Cystic Fibrosis Home > Early Symptoms of Cystic Fibrosis
One of the most common early symptoms of cystic fibrosis is meconium ileus, which is an intestinal blockage that occurs shortly after birth. Other common early symptoms of cystic fibrosis include salty-tasting skin, ongoing diarrhea, and frequent coughing or wheezing.
Cystic fibrosis symptoms vary from person to person. An individual with mild cystic fibrosis may not experience any early symptoms. In this case, symptoms may not occur until adolescence or adulthood.
Common early symptoms of cystic fibrosis may include:
- Meconium ileus, an intestinal blockage that occurs shortly after birth.
- Salty-tasting skin.
- Ongoing diarrhea or bulky, foul-smelling, and greasy stools.
- Huge appetite but poor weight gain and growth. This is called "failure to thrive." It is a result of chronic malnutrition.
- Frequent coughing or wheezing.
Normally, mucus is watery. It keeps the linings of certain organs moist and prevents them from drying out or getting infected. However, in cystic fibrosis, an abnormal gene, called the cystic fibrosis transmembrane conductance regulator (CFTR) gene causes mucus to become thick and sticky. The thick, sticky mucus builds up in your lungs and blocks the airways. This makes it easy for bacteria to grow and leads to repeated serious lung infections. Over time, these infections can cause serious damage to your lungs.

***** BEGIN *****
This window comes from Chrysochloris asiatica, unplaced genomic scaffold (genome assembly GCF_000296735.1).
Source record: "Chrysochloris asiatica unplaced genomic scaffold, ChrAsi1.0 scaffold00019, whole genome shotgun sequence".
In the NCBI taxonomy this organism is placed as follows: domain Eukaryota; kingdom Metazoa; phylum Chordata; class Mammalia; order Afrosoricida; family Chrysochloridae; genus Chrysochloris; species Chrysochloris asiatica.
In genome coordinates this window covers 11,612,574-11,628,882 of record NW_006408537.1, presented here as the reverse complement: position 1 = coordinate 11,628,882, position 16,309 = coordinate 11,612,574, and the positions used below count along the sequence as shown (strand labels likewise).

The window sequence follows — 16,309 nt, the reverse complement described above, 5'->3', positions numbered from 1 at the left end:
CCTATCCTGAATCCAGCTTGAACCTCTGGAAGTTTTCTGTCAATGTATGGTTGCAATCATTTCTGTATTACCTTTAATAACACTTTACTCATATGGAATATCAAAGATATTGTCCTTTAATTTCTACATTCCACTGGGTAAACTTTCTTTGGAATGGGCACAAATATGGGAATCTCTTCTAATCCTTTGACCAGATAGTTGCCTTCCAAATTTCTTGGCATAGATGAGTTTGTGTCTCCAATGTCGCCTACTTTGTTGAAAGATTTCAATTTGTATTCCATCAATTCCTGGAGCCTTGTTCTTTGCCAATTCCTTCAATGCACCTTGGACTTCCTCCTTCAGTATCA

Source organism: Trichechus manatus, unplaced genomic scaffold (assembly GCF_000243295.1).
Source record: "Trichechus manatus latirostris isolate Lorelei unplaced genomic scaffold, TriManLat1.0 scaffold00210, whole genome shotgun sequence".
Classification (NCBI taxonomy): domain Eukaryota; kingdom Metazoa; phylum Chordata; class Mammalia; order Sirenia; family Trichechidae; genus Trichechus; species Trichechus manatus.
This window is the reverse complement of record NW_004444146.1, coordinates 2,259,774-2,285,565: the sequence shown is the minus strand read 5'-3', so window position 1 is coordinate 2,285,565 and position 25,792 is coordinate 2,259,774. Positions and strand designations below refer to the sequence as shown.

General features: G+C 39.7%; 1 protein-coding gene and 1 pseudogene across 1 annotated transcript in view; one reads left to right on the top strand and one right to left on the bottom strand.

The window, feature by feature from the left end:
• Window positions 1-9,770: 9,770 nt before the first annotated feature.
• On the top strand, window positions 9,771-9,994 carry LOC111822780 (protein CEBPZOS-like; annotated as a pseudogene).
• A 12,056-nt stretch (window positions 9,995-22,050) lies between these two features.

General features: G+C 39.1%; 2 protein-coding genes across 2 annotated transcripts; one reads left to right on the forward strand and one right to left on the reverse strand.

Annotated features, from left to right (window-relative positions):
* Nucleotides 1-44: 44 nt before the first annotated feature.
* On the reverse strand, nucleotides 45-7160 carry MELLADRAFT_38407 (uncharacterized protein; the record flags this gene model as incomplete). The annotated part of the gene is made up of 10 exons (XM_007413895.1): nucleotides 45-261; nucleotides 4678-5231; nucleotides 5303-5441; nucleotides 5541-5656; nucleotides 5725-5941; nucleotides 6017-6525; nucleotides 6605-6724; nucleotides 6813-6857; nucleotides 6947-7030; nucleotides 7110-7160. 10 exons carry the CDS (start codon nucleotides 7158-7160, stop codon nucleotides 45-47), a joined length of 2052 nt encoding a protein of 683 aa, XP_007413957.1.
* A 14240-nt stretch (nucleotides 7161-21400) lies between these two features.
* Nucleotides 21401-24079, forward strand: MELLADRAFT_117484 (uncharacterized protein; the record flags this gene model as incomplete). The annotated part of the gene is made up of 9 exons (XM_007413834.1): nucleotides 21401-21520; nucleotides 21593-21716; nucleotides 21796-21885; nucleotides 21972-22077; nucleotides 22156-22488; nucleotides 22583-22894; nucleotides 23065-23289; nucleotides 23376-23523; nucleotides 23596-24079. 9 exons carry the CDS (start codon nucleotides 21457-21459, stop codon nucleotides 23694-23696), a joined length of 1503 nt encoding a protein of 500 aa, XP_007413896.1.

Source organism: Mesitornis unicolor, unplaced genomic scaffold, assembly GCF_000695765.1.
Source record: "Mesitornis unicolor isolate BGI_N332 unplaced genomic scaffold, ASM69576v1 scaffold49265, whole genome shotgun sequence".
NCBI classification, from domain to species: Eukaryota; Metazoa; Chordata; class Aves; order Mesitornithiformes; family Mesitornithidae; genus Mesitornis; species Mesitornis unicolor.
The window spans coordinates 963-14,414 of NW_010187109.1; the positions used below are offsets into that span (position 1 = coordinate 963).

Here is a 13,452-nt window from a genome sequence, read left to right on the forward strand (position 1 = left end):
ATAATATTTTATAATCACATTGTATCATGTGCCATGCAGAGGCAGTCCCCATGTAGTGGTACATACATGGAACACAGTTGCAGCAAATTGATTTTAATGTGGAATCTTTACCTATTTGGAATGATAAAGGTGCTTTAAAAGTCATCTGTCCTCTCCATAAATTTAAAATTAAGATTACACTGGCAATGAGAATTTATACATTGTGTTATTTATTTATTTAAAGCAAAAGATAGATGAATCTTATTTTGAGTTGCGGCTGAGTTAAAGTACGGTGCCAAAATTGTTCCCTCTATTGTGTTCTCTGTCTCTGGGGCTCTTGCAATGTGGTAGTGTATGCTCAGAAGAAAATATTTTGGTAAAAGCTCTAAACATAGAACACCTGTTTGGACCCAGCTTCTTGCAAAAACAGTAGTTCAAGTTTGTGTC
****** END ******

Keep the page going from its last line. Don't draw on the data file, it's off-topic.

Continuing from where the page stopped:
The thick, sticky mucus can also block tubes, or ducts, in your pancreas. As a result, digestive enzymes that are produced by your pancreas cannot reach your small intestine. These digestive enzymes help break down the food you eat. Without them, your intestines cannot absorb fats and proteins fully.
As a result of cystic fibrosis:
- Nutrients leave your body unused, and you can become malnourished
- Your stools become bulky
- You may not get enough vitamin A, D, E, or K
- You may have intestinal gas, a swollen belly, and pain or discomfort.
The abnormal cystic fibrosis gene also causes your sweat to become extremely salty. As a result, when you perspire, your body loses large amounts of salt. The loss of salt can upset the balance of minerals in your blood, which may cause you to have a heat emergency.